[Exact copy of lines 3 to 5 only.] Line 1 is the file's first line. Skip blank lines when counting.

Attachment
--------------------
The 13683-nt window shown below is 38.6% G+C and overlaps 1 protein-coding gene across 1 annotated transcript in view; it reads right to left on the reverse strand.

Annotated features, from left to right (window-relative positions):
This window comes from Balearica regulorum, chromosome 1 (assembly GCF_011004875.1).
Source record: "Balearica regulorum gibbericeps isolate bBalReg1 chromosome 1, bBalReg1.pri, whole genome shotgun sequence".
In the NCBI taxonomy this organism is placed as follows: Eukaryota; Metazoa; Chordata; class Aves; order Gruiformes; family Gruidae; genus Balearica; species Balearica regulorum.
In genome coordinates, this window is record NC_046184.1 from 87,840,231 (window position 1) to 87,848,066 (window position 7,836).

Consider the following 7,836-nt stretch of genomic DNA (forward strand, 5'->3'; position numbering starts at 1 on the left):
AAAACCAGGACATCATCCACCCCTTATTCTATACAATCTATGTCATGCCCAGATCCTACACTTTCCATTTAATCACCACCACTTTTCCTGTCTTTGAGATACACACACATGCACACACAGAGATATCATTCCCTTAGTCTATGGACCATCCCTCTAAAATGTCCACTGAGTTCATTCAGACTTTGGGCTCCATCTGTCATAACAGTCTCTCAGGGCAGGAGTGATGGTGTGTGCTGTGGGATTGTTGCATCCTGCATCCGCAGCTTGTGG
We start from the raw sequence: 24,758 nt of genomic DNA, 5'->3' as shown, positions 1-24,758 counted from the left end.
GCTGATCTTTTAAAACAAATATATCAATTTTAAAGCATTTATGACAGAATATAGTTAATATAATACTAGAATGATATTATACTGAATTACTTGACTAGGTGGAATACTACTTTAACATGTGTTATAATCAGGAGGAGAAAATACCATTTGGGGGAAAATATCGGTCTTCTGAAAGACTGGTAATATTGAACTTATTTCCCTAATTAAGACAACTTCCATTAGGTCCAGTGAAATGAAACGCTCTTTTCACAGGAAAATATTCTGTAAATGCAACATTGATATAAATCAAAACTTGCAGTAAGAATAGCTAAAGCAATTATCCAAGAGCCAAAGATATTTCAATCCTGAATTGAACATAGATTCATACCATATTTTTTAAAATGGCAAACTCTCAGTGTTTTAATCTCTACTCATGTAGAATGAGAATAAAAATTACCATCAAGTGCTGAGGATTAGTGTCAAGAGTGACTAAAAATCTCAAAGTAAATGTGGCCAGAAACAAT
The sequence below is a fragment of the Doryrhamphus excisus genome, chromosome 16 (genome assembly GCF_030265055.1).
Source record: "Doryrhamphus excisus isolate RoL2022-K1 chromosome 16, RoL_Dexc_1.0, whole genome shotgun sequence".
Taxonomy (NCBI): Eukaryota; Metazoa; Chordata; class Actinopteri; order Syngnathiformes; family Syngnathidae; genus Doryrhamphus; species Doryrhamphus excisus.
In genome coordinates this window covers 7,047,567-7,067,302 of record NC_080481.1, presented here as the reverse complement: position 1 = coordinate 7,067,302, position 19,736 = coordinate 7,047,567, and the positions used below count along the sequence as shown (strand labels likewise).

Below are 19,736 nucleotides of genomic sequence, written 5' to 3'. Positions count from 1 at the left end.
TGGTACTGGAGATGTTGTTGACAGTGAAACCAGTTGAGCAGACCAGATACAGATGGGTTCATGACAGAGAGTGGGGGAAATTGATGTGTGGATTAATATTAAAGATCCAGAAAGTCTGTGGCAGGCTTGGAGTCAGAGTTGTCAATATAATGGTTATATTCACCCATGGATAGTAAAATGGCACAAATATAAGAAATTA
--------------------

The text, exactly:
This window comes from Balearica regulorum, chromosome 1 (assembly GCF_011004875.1).
Source record: "Balearica regulorum gibbericeps isolate bBalReg1 chromosome 1, bBalReg1.pri, whole genome shotgun sequence".
In the NCBI taxonomy this organism is placed as follows: Eukaryota; Metazoa; Chordata; class Aves; order Gruiformes; family Gruidae; genus Balearica; species Balearica regulorum.